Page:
First steps into chaos

Olena Petrosyuk

Olena Petrosyuk

Travelling to India, I knew what I was doing. I was prepared. For god’s sake- living for more than a year with an Indian roommate who also happens to be my best friend should have taught me something. Truth is - I don’t think Mumbai is something you can be prepared for.

Mumbai impressions

We did not think much about arrangements in Mumbai. Found a couch surfing host, wrote down his address, grabbed a cab at the airport. Exhausted from the flight (maybe the whiskey on the plane had something to do with it too) we fell asleep in the car – and it was not until the driver started poking us with his finger that we woke up.

Completely disoriented, we were kicked out of the car – and found ourselves in what we thought was sizzling hot madness – and what locals ordinarily call Chembur train station. It was hot. It was so damn hot we were soaking wet in just a few seconds. Our red air-deprived faces must have seemed funny to locals, who curiously stared at us. And there were many many of them. If you think you know how many people there would be on India’s train station in the rush hour – think again. Multiply that number by 200, and you might be getting close to the real estimate.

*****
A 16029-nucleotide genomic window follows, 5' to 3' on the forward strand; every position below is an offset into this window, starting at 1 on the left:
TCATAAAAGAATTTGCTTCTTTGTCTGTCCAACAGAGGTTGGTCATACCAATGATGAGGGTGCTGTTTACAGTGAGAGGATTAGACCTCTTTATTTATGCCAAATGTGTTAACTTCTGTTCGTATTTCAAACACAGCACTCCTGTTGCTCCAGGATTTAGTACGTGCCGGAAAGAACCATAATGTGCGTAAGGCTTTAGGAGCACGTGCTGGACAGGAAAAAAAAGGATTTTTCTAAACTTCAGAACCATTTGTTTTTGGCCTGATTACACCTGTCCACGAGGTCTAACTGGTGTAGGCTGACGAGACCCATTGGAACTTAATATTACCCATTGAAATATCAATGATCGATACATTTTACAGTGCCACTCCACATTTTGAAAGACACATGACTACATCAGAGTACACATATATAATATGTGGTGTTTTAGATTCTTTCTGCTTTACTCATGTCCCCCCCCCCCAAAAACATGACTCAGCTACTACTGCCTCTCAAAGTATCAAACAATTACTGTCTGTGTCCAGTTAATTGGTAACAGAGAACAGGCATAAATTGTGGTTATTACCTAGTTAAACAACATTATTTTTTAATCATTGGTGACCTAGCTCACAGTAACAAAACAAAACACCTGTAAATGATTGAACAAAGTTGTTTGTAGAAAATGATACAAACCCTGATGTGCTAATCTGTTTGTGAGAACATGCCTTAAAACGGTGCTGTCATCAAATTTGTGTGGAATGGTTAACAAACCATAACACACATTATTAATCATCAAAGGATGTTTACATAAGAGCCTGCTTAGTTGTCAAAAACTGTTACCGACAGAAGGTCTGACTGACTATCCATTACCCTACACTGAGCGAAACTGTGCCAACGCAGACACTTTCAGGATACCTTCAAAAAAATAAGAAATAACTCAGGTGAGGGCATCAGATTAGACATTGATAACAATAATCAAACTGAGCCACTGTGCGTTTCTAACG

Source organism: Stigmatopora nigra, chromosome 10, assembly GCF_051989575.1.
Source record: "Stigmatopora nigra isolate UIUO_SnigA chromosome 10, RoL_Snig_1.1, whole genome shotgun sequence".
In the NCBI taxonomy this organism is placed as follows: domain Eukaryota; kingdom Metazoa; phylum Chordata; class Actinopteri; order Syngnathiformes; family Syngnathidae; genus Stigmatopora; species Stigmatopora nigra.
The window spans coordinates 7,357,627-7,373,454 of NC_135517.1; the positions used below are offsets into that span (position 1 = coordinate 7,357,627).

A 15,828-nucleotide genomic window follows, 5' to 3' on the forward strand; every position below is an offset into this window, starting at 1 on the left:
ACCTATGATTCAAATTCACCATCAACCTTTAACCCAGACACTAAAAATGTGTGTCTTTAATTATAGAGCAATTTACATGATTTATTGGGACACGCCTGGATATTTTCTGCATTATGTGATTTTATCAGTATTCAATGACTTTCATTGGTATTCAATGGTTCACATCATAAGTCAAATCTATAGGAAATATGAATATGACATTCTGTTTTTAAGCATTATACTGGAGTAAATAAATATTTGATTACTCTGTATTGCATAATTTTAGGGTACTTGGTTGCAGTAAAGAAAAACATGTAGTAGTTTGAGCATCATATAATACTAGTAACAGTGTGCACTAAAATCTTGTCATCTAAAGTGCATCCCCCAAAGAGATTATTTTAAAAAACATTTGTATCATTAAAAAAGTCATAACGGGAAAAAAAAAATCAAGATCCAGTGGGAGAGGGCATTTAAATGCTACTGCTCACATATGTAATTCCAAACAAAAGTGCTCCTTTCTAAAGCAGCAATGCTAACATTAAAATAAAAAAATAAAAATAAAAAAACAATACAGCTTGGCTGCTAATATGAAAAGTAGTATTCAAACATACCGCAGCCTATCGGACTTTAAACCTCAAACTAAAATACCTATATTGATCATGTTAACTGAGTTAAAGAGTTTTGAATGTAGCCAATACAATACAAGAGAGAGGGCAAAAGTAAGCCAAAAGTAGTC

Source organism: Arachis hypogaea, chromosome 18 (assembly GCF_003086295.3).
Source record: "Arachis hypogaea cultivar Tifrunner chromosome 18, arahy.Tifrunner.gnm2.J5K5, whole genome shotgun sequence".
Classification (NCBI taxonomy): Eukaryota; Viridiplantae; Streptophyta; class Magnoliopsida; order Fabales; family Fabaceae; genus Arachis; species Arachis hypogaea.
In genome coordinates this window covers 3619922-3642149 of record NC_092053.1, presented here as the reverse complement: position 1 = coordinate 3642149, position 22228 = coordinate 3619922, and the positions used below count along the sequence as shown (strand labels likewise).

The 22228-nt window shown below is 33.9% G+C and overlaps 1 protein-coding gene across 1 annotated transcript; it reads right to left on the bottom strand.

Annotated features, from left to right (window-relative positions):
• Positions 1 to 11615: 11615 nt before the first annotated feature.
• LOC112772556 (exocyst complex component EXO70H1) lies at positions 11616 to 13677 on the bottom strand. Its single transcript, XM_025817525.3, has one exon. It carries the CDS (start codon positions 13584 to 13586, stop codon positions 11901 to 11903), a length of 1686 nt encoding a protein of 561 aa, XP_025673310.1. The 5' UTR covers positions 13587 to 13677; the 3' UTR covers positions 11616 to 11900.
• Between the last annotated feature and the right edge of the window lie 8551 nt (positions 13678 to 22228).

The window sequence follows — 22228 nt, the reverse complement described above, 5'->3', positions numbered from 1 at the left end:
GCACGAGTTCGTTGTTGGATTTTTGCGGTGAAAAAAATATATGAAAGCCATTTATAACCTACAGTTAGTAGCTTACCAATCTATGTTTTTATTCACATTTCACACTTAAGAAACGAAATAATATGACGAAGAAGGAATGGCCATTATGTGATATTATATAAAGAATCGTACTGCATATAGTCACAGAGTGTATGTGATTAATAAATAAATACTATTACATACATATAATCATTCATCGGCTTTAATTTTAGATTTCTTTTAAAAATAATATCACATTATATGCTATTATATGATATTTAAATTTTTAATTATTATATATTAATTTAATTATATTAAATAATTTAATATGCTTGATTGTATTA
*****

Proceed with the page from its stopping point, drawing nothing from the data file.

Mumbai impressions
Women in all shades of colorful saris, laughing children coming back from school, old people sleeping on the streets in the extremely dangerous proximity of the thousands of beeping rickshaws, cars, taxis and motorbikes. Add to that crowds of dogs and rats – the latter so huge they look more like rabbits. Plus busy fruit stalls and street merchants. Topped off by the spicy air – burning your eyes from vendors cooking one of those Indian food things in a thick, curried sauce.

Welcome to India.